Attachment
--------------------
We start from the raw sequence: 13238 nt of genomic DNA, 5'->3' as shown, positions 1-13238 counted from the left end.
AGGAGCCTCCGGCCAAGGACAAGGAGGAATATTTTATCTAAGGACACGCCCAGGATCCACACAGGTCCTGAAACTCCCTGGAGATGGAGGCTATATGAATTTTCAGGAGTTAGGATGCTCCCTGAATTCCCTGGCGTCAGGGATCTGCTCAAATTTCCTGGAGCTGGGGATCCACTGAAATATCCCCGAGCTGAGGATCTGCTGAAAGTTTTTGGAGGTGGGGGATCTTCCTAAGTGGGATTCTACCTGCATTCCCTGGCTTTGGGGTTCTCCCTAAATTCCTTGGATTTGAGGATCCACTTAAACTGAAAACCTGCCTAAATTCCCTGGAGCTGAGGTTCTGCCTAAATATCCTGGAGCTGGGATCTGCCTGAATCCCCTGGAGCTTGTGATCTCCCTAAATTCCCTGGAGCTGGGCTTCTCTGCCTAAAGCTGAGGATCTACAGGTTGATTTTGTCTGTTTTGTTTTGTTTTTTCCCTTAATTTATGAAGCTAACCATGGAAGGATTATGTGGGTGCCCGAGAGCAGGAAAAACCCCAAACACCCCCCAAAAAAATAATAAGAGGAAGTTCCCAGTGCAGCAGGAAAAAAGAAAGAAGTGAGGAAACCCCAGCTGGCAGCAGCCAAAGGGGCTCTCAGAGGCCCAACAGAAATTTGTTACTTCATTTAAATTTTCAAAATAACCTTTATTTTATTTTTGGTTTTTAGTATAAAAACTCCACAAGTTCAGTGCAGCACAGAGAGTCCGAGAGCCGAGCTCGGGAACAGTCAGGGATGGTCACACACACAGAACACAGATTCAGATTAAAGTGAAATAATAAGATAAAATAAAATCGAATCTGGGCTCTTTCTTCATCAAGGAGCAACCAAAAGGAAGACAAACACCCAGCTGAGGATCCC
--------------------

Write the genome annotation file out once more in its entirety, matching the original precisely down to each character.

We start from the raw sequence: 13238 nt of genomic DNA, 5'->3' as shown, positions 1-13238 counted from the left end.
AGGAGCCTCCGGCCAAGGACAAGGAGGAATATTTTATCTAAGGACACGCCCAGGATCCACACAGGTCCTGAAACTCCCTGGAGATGGAGGCTATATGAATTTTCAGGAGTTAGGATGCTCCCTGAATTCCCTGGCGTCAGGGATCTGCTCAAATTTCCTGGAGCTGGGGATCCACTGAAATATCCCCGAGCTGAGGATCTGCTGAAAGTTTTTGGAGGTGGGGGATCTTCCTAAGTGGGATTCTACCTGCATTCCCTGGCTTTGGGGTTCTCCCTAAATTCCTTGGATTTGAGGATCCACTTAAACTGAAAACCTGCCTAAATTCCCTGGAGCTGAGGTTCTGCCTAAATATCCTGGAGCTGGGATCTGCCTGAATCCCCTGGAGCTTGTGATCTCCCTAAATTCCCTGGAGCTGGGCTTCTCTGCCTAAAGCTGAGGATCTACAGGTTGATTTTGTCTGTTTTGTTTTGTTTTTTCCCTTAATTTATGAAGCTAACCATGGAAGGATTATGTGGGTGCCCGAGAGCAGGAAAAACCCCAAACACCCCCCAAAAAAATAATAAGAGGAAGTTCCCAGTGCAGCAGGAAAAAAGAAAGAAGTGAGGAAACCCCAGCTGGCAGCAGCCAAAGGGGCTCTCAGAGGCCCAACAGAAATTTGTTACTTCATTTAAATTTTCAAAATAACCTTTATTTTATTTTTGGTTTTTAGTATAAAAACTCCACAAGTTCAGTGCAGCACAGAGAGTCCGAGAGCCGAGCTCGGGAACAGTCAGGGATGGTCACACACACAGAACACAGATTCAGATTAAAGTGAAATAATAAGATAAAATAAAATCGAATCTGGGCTCTTTCTTCATCAAGGAGCAACCAAAAGGAAGACAAACACCCAGCTGAGGATCCC